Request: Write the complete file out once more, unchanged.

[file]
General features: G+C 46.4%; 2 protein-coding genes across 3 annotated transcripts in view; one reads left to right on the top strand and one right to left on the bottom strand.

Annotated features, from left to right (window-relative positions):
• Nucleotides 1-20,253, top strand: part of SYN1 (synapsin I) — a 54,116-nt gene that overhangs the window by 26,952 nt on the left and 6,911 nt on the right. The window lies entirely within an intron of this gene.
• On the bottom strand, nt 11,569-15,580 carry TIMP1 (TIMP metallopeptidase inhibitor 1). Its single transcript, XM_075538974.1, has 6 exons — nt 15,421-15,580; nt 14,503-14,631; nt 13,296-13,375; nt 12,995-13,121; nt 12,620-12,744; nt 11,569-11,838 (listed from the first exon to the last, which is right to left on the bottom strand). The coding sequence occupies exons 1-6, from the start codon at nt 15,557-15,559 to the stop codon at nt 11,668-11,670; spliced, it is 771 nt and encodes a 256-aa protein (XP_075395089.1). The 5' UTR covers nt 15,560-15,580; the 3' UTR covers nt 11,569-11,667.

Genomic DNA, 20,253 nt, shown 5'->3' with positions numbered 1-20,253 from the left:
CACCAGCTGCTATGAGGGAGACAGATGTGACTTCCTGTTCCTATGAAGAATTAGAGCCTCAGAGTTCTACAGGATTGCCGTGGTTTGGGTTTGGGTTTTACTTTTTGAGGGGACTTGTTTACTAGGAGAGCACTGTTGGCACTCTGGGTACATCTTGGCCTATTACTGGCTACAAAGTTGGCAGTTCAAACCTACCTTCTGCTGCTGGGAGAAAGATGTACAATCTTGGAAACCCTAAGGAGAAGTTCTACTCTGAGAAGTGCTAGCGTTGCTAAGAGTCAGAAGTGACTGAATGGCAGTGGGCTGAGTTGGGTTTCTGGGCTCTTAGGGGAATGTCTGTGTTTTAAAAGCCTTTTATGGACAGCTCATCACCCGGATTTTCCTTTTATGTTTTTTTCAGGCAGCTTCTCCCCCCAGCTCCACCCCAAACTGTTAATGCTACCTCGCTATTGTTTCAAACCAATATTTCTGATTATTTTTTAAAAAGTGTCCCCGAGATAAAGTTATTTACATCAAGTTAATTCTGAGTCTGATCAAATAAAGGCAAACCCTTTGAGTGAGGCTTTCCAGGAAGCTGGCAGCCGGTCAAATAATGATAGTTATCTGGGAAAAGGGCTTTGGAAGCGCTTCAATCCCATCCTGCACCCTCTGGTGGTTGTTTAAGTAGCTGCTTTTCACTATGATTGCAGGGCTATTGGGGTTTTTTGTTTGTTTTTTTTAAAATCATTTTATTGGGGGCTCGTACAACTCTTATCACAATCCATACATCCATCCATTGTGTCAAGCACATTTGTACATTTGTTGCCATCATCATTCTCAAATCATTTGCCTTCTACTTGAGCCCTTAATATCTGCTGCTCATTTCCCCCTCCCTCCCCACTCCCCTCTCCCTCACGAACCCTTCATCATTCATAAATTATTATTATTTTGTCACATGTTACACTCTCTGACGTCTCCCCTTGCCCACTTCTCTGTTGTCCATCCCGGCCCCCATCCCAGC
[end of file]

General features: G+C 46.4%; 2 protein-coding genes across 3 annotated transcripts in view; one reads left to right on the top strand and one right to left on the bottom strand.

Annotated features, from left to right (window-relative positions):
• Nucleotides 1-20,253, top strand: part of SYN1 (synapsin I) — a 54,116-nt gene that overhangs the window by 26,952 nt on the left and 6,911 nt on the right. The window lies entirely within an intron of this gene.
• On the bottom strand, nt 11,569-15,580 carry TIMP1 (TIMP metallopeptidase inhibitor 1). Its single transcript, XM_075538974.1, has 6 exons — nt 15,421-15,580; nt 14,503-14,631; nt 13,296-13,375; nt 12,995-13,121; nt 12,620-12,744; nt 11,569-11,838 (listed from the first exon to the last, which is right to left on the bottom strand). The coding sequence occupies exons 1-6, from the start codon at nt 15,557-15,559 to the stop codon at nt 11,668-11,670; spliced, it is 771 nt and encodes a 256-aa protein (XP_075395089.1). The 5' UTR covers nt 15,560-15,580; the 3' UTR covers nt 11,569-11,667.

Genomic DNA, 20,253 nt, shown 5'->3' with positions numbered 1-20,253 from the left:
CACCAGCTGCTATGAGGGAGACAGATGTGACTTCCTGTTCCTATGAAGAATTAGAGCCTCAGAGTTCTACAGGATTGCCGTGGTTTGGGTTTGGGTTTTACTTTTTGAGGGGACTTGTTTACTAGGAGAGCACTGTTGGCACTCTGGGTACATCTTGGCCTATTACTGGCTACAAAGTTGGCAGTTCAAACCTACCTTCTGCTGCTGGGAGAAAGATGTACAATCTTGGAAACCCTAAGGAGAAGTTCTACTCTGAGAAGTGCTAGCGTTGCTAAGAGTCAGAAGTGACTGAATGGCAGTGGGCTGAGTTGGGTTTCTGGGCTCTTAGGGGAATGTCTGTGTTTTAAAAGCCTTTTATGGACAGCTCATCACCCGGATTTTCCTTTTATGTTTTTTTCAGGCAGCTTCTCCCCCCAGCTCCACCCCAAACTGTTAATGCTACCTCGCTATTGTTTCAAACCAATATTTCTGATTATTTTTTAAAAAGTGTCCCCGAGATAAAGTTATTTACATCAAGTTAATTCTGAGTCTGATCAAATAAAGGCAAACCCTTTGAGTGAGGCTTTCCAGGAAGCTGGCAGCCGGTCAAATAATGATAGTTATCTGGGAAAAGGGCTTTGGAAGCGCTTCAATCCCATCCTGCACCCTCTGGTGGTTGTTTAAGTAGCTGCTTTTCACTATGATTGCAGGGCTATTGGGGTTTTTTGTTTGTTTTTTTTAAAATCATTTTATTGGGGGCTCGTACAACTCTTATCACAATCCATACATCCATCCATTGTGTCAAGCACATTTGTACATTTGTTGCCATCATCATTCTCAAATCATTTGCCTTCTACTTGAGCCCTTAATATCTGCTGCTCATTTCCCCCTCCCTCCCCACTCCCCTCTCCCTCACGAACCCTTCATCATTCATAAATTATTATTATTTTGTCACATGTTACACTCTCTGACGTCTCCCCTTGCCCACTTCTCTGTTGTCCATCCCGGCCCCCATCCCAGC